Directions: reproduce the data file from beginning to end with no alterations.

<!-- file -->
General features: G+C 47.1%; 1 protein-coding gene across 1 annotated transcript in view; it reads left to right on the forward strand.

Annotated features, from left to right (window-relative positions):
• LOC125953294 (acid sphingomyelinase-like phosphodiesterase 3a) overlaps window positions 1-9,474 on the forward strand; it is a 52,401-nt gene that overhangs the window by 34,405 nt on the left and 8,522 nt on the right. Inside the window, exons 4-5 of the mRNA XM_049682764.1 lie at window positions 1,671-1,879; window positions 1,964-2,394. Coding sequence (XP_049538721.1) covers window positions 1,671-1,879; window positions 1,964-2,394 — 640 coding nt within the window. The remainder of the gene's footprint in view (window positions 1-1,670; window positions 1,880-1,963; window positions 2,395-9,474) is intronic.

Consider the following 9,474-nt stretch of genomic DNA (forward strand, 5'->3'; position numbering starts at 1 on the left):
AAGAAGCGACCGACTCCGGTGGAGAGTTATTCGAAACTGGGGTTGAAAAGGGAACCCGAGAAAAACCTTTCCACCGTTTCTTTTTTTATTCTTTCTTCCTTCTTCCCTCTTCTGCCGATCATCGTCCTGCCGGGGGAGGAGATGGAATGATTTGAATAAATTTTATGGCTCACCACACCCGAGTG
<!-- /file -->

General features: G+C 47.1%; 1 protein-coding gene across 1 annotated transcript in view; it reads left to right on the forward strand.

Annotated features, from left to right (window-relative positions):
• LOC125953294 (acid sphingomyelinase-like phosphodiesterase 3a) overlaps window positions 1-9,474 on the forward strand; it is a 52,401-nt gene that overhangs the window by 34,405 nt on the left and 8,522 nt on the right. Inside the window, exons 4-5 of the mRNA XM_049682764.1 lie at window positions 1,671-1,879; window positions 1,964-2,394. Coding sequence (XP_049538721.1) covers window positions 1,671-1,879; window positions 1,964-2,394 — 640 coding nt within the window. The remainder of the gene's footprint in view (window positions 1-1,670; window positions 1,880-1,963; window positions 2,395-9,474) is intronic.

Consider the following 9,474-nt stretch of genomic DNA (forward strand, 5'->3'; position numbering starts at 1 on the left):
AAGAAGCGACCGACTCCGGTGGAGAGTTATTCGAAACTGGGGTTGAAAAGGGAACCCGAGAAAAACCTTTCCACCGTTTCTTTTTTTATTCTTTCTTCCTTCTTCCCTCTTCTGCCGATCATCGTCCTGCCGGGGGAGGAGATGGAATGATTTGAATAAATTTTATGGCTCACCACACCCGAGTG